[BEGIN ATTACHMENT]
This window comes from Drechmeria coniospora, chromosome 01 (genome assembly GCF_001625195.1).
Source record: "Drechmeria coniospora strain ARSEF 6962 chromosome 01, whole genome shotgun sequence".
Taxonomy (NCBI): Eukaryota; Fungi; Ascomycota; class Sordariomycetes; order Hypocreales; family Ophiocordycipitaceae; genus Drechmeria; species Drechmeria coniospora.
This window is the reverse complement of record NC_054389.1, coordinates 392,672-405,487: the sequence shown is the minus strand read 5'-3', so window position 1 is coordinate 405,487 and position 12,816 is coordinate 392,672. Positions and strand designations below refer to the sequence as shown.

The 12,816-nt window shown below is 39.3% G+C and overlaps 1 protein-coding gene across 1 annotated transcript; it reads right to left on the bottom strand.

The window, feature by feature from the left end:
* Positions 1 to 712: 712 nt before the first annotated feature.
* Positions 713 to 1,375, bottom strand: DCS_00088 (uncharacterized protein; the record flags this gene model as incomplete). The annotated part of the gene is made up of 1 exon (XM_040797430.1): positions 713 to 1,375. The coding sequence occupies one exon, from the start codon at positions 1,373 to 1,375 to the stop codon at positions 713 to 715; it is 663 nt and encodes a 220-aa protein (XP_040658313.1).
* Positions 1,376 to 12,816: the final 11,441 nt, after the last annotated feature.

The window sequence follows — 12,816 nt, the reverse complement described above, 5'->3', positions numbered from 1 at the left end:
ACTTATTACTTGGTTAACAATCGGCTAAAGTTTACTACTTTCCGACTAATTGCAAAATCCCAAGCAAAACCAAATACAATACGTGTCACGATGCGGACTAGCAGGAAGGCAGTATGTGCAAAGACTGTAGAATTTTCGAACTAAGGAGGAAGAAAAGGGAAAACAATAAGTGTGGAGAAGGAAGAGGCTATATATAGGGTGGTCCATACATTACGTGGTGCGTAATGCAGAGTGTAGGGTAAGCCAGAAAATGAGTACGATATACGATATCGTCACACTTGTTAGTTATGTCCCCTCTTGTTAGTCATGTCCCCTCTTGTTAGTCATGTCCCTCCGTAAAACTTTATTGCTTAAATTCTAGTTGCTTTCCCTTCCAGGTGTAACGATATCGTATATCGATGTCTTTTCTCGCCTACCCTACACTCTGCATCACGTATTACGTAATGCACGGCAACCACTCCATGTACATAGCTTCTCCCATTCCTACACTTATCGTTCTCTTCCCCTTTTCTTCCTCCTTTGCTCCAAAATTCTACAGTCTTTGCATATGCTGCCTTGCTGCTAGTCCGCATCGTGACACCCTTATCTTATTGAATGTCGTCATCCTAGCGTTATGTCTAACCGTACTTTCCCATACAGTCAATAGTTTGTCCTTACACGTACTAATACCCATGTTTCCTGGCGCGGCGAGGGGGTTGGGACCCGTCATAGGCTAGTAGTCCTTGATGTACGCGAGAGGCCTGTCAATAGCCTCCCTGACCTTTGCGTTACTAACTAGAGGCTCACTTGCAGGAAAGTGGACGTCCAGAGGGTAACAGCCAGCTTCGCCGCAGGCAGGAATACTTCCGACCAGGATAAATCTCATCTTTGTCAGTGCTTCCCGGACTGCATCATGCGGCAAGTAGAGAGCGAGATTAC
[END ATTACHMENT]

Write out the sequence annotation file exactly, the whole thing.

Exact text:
This window comes from Drechmeria coniospora, chromosome 01 (genome assembly GCF_001625195.1).
Source record: "Drechmeria coniospora strain ARSEF 6962 chromosome 01, whole genome shotgun sequence".
Taxonomy (NCBI): Eukaryota; Fungi; Ascomycota; class Sordariomycetes; order Hypocreales; family Ophiocordycipitaceae; genus Drechmeria; species Drechmeria coniospora.
This window is the reverse complement of record NC_054389.1, coordinates 392,672-405,487: the sequence shown is the minus strand read 5'-3', so window position 1 is coordinate 405,487 and position 12,816 is coordinate 392,672. Positions and strand designations below refer to the sequence as shown.

The 12,816-nt window shown below is 39.3% G+C and overlaps 1 protein-coding gene across 1 annotated transcript; it reads right to left on the bottom strand.

The window, feature by feature from the left end:
* Positions 1 to 712: 712 nt before the first annotated feature.
* Positions 713 to 1,375, bottom strand: DCS_00088 (uncharacterized protein; the record flags this gene model as incomplete). The annotated part of the gene is made up of 1 exon (XM_040797430.1): positions 713 to 1,375. The coding sequence occupies one exon, from the start codon at positions 1,373 to 1,375 to the stop codon at positions 713 to 715; it is 663 nt and encodes a 220-aa protein (XP_040658313.1).
* Positions 1,376 to 12,816: the final 11,441 nt, after the last annotated feature.

The window sequence follows — 12,816 nt, the reverse complement described above, 5'->3', positions numbered from 1 at the left end:
ACTTATTACTTGGTTAACAATCGGCTAAAGTTTACTACTTTCCGACTAATTGCAAAATCCCAAGCAAAACCAAATACAATACGTGTCACGATGCGGACTAGCAGGAAGGCAGTATGTGCAAAGACTGTAGAATTTTCGAACTAAGGAGGAAGAAAAGGGAAAACAATAAGTGTGGAGAAGGAAGAGGCTATATATAGGGTGGTCCATACATTACGTGGTGCGTAATGCAGAGTGTAGGGTAAGCCAGAAAATGAGTACGATATACGATATCGTCACACTTGTTAGTTATGTCCCCTCTTGTTAGTCATGTCCCCTCTTGTTAGTCATGTCCCTCCGTAAAACTTTATTGCTTAAATTCTAGTTGCTTTCCCTTCCAGGTGTAACGATATCGTATATCGATGTCTTTTCTCGCCTACCCTACACTCTGCATCACGTATTACGTAATGCACGGCAACCACTCCATGTACATAGCTTCTCCCATTCCTACACTTATCGTTCTCTTCCCCTTTTCTTCCTCCTTTGCTCCAAAATTCTACAGTCTTTGCATATGCTGCCTTGCTGCTAGTCCGCATCGTGACACCCTTATCTTATTGAATGTCGTCATCCTAGCGTTATGTCTAACCGTACTTTCCCATACAGTCAATAGTTTGTCCTTACACGTACTAATACCCATGTTTCCTGGCGCGGCGAGGGGGTTGGGACCCGTCATAGGCTAGTAGTCCTTGATGTACGCGAGAGGCCTGTCAATAGCCTCCCTGACCTTTGCGTTACTAACTAGAGGCTCACTTGCAGGAAAGTGGACGTCCAGAGGGTAACAGCCAGCTTCGCCGCAGGCAGGAATACTTCCGACCAGGATAAATCTCATCTTTGTCAGTGCTTCCCGGACTGCATCATGCGGCAAGTAGAGAGCGAGATTAC